Ronald Lee Koch

 

 

 

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1stinf purple_heart  

 

 

 

 

 

 

 

 

 

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Private First Class Ronald Lee Koch was born on December 17, 1947 in Ann Arbor, Michigan to Mr. and Mrs. Wilbert Koch of Lima Township, Michigan. Ronald is a 1966 graduate of Chelsea High School in Chelsea, Michigan. He worked for the Larowe Feed Company in Chelsea before entering the Army on March 2, 1967 . He receiveed his Basic Training at Fort Knox, Kentucky and Advanced Training at Fort Polk, Louisianna.

Private First Class Koch began his tour of duty in Binh Duong Province, South Vietnam on July 27, 1967 serving as an infantryman with A Company, 1st Battalion, 28th Infantry, 1st Infantry Division. Ronald was killed on February 6, 1968 from shrapnel wounds sustained in an explosion.

 

Ronald Lee Koch is survived by his parents, a brother and a sister. He lived 20 years 1 month and 19 days. He is resting in Oak Grove Cemetery in Chelsea, Michigan. Ronald's name is listed on the Vietnam Memorial in Ypsilanti Township under Chelsea. His name also appears on the Vietnam Memorial in Washington, DC on Panel 37E Line 060.

 

The Wall rubbing by John Kinzinger

 
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The following was written by Ron’s sister Lynda:

 

Private First Class Ronald Lee Koch was born into a farm family, with an older brother and younger sister. When not out in the field with Dad, there were chores to be done--feeding livestock, getting the eggs, working in the garden--helping out wherever needed. There was time too to ride bikes, swing on the rope in the haymow, just have fun. Many of our neighbors were farmers of Germanic descent like we were. Life centered around the ethic of hard work, but also good food, and good fun. We never had a lot of money, but we were blessed with loving, hard-working parents. Our Mom was a good cook and a great baker--her pretzels and Christmas cookies were the best. I remember helping Mom pack up some of her cookies to send to Ronald when he was in Nam, and writing letters, sent by Air Mail.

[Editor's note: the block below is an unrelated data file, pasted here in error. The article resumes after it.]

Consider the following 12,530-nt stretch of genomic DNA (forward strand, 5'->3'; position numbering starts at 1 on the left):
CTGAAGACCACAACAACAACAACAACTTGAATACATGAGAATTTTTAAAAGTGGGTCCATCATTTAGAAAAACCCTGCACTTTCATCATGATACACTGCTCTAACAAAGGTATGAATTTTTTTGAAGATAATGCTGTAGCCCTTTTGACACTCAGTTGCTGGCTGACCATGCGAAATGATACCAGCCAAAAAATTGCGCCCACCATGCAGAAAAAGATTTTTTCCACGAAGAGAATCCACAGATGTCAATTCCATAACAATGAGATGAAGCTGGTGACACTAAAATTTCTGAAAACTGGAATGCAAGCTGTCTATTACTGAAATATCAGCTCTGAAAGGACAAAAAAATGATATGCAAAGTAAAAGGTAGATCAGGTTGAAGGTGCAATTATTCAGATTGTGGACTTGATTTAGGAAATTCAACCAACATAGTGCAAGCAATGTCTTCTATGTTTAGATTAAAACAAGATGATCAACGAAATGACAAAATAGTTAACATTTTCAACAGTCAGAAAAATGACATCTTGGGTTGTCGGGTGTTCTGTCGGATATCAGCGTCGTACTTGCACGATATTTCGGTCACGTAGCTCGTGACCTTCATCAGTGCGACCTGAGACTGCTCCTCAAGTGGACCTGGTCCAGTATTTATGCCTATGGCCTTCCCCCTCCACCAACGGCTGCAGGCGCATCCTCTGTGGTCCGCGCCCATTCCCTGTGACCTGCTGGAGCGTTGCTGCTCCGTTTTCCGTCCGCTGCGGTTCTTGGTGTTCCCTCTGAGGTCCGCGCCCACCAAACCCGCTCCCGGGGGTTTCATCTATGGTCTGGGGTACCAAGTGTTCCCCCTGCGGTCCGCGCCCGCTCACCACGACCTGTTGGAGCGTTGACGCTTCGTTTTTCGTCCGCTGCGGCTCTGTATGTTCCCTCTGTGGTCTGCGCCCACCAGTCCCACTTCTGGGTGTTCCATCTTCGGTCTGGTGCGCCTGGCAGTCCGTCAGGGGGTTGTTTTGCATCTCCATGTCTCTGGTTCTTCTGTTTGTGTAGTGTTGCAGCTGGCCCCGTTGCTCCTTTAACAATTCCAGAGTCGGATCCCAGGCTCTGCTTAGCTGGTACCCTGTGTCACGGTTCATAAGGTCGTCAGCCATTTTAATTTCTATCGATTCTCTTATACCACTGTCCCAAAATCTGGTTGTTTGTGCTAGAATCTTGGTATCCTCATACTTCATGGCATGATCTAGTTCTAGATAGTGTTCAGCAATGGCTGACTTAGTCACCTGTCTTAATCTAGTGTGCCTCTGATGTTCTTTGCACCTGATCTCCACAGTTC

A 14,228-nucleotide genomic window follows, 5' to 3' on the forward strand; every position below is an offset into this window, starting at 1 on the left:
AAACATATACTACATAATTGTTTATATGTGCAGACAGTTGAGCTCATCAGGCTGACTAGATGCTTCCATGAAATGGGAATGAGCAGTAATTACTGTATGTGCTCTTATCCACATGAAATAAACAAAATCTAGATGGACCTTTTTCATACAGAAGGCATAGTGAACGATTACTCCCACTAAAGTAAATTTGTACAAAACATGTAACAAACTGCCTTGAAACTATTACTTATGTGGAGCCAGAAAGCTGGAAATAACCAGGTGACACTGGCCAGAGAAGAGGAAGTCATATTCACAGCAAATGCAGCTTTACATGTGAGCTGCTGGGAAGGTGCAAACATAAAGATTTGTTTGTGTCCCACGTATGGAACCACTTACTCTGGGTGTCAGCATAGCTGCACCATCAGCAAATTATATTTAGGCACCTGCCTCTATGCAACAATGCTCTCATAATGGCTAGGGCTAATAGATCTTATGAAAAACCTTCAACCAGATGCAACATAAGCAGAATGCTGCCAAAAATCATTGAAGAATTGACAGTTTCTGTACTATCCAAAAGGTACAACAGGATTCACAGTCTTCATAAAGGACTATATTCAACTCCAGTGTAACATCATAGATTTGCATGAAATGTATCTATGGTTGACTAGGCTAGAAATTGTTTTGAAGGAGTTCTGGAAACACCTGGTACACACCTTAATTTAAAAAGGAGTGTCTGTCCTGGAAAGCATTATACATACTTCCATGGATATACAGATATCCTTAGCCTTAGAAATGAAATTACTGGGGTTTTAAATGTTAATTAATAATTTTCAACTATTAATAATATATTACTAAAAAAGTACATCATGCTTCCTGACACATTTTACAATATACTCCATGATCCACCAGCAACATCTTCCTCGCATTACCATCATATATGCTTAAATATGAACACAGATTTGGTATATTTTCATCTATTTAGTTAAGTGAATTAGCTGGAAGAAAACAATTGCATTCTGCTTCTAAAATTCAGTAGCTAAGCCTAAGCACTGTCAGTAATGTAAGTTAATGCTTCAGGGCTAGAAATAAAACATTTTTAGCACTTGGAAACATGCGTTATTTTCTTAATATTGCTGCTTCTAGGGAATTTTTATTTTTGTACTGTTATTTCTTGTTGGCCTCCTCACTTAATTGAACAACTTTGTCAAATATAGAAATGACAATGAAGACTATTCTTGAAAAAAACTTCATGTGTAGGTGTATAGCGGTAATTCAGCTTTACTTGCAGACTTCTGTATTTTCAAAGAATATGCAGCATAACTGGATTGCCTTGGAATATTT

Ronald began his schooling in a one-room school and graduated from Chelsea High School, Class of 1966. He was well-liked, never bossy. A classmate fondly remembered that she never heard him say a bad word about anyone. Not interested in sports, Ronald’s love was fast motorcycles and fast cars.  Starting with a used Cushman motor scooter, he graduated up to a new 1967 SuperSport Chevelle. In the mid-60’s when skinny, tight-legged jeans were in style, I used to ‘peg’ (take in) the  side seams of his jeans--he liked the way I did it. Even though my brother Ronald and I got along well, he didn’t include me in the wild times with his friends--probably figured Mom and Dad would find out too much.

Starting with Sunday School, we all became members of St. Paul’s United Church of Christ, and learned early the lessons in the Bible. Looking at the old pictures of when we were little floods one with memories, emotions. and some tears. On my Facebook page I posted a picture of Ronald on his tricycle and bib o
ronalds-chevelleveralls, probably around 5 years old. I captioned it: ‘In the days before fast motorcycles and the red SuperSport Chevelle’. After graduation, my brother and his friends spent any free time riding their motorcycles, hanging out and having fun--they knew these days could soon end.

Around February, Ronald a bright red 1967 396 SuperSport Chevelle, black interior, 4-speed on the floor, 4-barrell carb, dual chrome exhaust, and red sidewalls. It was a beautiful car and did not know how to go slow. Ronald knew he’d likely be going to Nam soon--I’m sure he and his friends made many wild and fun memories in that car. At his funeral, there was a bouquet of two dozen red roses, from his friends.

Dad drove the Chevelle down to Fort Knox, KY when Mom, Dad, and I went to see Ronald graduate from Basic Training. After additional training in the swamplands of Fort Polk, LA Ronald was sent to Viet Nam. At Detroit Metro Airport, as we were all saying our goodbyes, Ronald smiled at me, handed me the keys to his Chevelle, said ‘Keep the carbon out of it!’  I couldn’t believe it--he was trusting me with his new car--Ronald always was good to me. One Christmas, Ronald surprised me with a new stereo; we didn’t  buy each other gifts like that. So thoughful and kindhearted, and not expecting anything in return. After Ronald was buried on the 29th of February, I would drive his Chevelle through the cemetary, slowly past his grave, rock and roll blaring, then go tearing out of there. Dad sold the Chevelle later that year; he couldn’t bear to see it anymore.

Life was not the same after Ronald’s death. The grandkids filled some of the void and provided much love and laughter for Mom and Dad. It took me a long time to ‘get over it’ and get on with life, if one ever really does.  Ronald was always so thoughtful and good to me--although as kids we’d argue and Mom would say it was a sure sign it was going to storm.  What a nice brother--no wonder he is missed so much. I look forward to seeing him again, when my time comes. I like to think that he and some of his buddies, and our uncle Lawrence, are in Heaven riding their motorcycles and enjoying Mom’s pretzels. My husband Jeff and I gave our son Braden, Ronald’s middle name Lee, as an honor and remembrance forever.

Ronald’s sister,
Lynda (Koch) Gladstone

Dennis McIntyre

His sgt.
Vancouver, Washington
Not a day goes by that I don't see your face seconds before you died.
Sunday, May 11, 2003

The above comment from www.thewall-usa.com

View Name on Vietnam Veterans Memorial in Washington DC

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